The Thing About Triggers

The thing about triggers is that you don’t know them.  They are lying in wait until the trap is sprung and you are caught gasping for breath in a swirling, rising tide of emotion.

I did not know that the ultrasound would be more than I could handle.  I went to the appointment alone, thinking it was routine.

I did not consider the mental challenges of all that is wrapped up in those parts of me: my womanhood, my motherhood, my sexuality, my identity, cradled low in my body, warm and undisturbed.

She says the wand will be ‘inserted like a tampon,’ but I wonder what kind of tampon she’s ever seen that is a foot long and requires lubricating jelly?

I watch the screen in the dark, my legs spread and eyes searching for any familiar shape in the static grey.  I see the IUD, there in place, signaling the end of my journey and desire in motherhood.

I recognize the c-shape of the walls of my uterus, the nursery my body prepares month after month.  Last time I saw a picture of it, there was a baby swimming there and despite the lack of wanting to ever see that again there is a specific, longing melancholy to knowing I don’t grow babies anymore.

She presses the wand around the curves and bends of my insides, my organs grudgingly make way for this intrusion as a sharp pang of pressure travels down my leg.

I am frozen in space as I try to remember to breathe.  

I see the familiar darkness I’d become so well acquainted with in another life.  I watch as the mouse moves, dotted lines measuring the empty space where eggs mature and release, top to bottom, side to side, empirically judging normalcy.  I am time traveling; each blink brings flashes of multiple ripe follicles clustered like grapes, shots given to force the release of microscopic eggs, tiny syringes full of the best swimmers manually inserted through a minuscule tube.  I hear whispers of prayer after prayer after prayer for that magical binding and division of cells that would make me a mother at last.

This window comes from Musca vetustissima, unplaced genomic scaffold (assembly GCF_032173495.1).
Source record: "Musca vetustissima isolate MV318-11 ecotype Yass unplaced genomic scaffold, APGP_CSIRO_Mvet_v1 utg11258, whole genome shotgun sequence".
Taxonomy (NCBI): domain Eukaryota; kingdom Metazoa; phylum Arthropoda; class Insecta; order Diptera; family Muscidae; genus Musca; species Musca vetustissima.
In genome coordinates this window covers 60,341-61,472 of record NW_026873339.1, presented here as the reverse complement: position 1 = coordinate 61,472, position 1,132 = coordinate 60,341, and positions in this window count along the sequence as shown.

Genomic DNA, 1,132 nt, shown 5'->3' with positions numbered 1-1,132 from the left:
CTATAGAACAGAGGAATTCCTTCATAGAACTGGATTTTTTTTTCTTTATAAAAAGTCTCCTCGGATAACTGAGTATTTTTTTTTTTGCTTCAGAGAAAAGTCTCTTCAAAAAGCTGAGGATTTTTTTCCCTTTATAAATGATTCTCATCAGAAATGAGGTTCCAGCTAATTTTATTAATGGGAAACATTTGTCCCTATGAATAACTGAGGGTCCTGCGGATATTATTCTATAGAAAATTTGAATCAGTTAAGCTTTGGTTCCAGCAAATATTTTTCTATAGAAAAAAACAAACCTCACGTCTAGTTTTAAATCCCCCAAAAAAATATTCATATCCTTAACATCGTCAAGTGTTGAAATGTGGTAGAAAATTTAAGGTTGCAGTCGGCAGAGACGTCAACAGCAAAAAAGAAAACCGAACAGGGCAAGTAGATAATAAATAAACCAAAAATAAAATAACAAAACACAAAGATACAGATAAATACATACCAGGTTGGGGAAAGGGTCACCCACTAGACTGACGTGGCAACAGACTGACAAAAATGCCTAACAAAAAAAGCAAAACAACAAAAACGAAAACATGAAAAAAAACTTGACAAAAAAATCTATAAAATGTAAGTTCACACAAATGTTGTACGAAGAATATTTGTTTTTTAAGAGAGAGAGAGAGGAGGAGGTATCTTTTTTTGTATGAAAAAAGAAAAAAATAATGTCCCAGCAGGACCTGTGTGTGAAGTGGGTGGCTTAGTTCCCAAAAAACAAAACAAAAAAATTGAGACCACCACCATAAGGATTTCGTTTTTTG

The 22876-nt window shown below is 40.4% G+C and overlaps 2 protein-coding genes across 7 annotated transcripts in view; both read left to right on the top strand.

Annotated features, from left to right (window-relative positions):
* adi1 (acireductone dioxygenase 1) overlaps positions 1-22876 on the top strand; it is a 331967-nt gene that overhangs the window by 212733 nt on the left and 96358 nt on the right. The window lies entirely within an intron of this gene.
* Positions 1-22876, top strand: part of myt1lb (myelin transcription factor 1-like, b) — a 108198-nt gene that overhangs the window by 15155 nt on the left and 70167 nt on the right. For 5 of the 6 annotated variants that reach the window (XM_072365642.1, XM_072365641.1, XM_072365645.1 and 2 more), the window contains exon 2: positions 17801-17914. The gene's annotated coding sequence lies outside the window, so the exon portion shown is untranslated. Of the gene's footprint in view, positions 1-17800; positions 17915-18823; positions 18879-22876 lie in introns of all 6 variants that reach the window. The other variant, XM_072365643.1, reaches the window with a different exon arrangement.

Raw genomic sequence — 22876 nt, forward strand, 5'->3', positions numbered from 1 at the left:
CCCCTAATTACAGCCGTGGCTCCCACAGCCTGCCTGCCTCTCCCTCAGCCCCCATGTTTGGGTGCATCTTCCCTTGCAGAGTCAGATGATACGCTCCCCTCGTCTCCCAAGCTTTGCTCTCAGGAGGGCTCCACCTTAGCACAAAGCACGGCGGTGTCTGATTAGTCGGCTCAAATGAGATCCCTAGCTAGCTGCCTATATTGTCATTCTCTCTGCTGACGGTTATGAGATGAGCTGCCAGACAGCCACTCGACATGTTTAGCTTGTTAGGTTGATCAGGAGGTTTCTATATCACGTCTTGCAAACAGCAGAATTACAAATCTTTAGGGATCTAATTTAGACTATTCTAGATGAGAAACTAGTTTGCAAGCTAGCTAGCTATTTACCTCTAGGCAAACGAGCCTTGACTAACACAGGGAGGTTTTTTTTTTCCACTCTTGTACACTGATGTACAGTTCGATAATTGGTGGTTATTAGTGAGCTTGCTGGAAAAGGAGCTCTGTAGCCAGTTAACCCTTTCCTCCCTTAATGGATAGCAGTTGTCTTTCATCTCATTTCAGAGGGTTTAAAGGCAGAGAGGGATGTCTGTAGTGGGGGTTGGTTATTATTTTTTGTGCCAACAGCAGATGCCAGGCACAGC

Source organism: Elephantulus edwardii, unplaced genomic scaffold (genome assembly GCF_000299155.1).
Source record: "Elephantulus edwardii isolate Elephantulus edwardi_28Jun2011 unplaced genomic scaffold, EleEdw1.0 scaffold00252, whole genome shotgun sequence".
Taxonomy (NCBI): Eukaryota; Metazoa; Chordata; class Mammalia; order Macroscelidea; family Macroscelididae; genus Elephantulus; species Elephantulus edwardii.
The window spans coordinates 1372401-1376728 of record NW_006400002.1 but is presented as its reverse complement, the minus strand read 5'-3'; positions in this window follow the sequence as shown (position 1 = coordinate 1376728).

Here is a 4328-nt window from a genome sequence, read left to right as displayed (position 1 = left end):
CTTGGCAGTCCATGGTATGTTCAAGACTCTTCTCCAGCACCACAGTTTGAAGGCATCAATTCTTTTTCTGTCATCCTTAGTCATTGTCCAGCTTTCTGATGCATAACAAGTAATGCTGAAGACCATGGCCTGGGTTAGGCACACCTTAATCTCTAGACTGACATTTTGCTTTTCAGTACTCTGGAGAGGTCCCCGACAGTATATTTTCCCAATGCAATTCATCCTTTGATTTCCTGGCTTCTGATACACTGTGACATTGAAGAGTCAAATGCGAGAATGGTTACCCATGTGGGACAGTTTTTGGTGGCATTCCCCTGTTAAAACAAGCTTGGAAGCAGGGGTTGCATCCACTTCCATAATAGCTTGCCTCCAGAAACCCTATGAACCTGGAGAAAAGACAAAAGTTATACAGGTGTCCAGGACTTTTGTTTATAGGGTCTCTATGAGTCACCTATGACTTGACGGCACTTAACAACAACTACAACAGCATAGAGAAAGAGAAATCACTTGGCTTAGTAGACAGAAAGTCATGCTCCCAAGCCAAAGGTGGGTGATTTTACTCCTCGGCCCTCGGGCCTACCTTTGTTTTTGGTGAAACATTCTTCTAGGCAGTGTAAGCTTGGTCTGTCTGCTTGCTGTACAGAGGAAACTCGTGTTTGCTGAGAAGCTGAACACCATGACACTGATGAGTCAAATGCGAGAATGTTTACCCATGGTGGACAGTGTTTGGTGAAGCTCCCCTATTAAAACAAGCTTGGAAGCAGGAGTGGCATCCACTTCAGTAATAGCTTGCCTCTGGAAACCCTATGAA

There was a time when this was routine.  But that was a different time, and I have not considered that I am a different person now.  I have not considered that in finding myself mentally and physically, in opening my heart and embracing my nature, there is a new discomfort with this invasion.

I have not considered that now I am dealing with new possibilities, demands and recommendations, unsure and sad and still figuring things out.  That right now I don't trust my body, my hope wanes and my love for it has been hiding. 

In the dark, I watch, unaware of the filling of my mind with the past; infertility, longing, marriage, a life that is dead and buried but somehow moving and writhing beneath my surface.  

Nostalgia is not always sweet.  Bitterness creeps and winds, choking out happiness and okay-ness, invasive vines on the life I’ve built.

Finally, she pulls the wand out.  I wipe the foul smelling jelly from my pubic hair and put my pants back on.  I wash my hands in hot water and soap, but hours later it will creep into my nose when I move them too close.

It takes a few minutes for me to realize I’ve been caught.  I walk to my car and get inside, and as I begin the text I am fine, but by the time I’ve finished typing, the tears have come.  The sky is grey and dripping and my eyes open, emotions pour from me like a flash flood.

My heart cries out in confusion, pain, and longing.  The sobs are primal but familiar, and there is a voice inside me that wonders how I can ever possibly stop.  I think maybe I will just cry forever.

The thing about triggers is that you don’t know them.

I would have gone with you, he says, and held your hand.

I didn’t know it was going to be upsetting, I reply.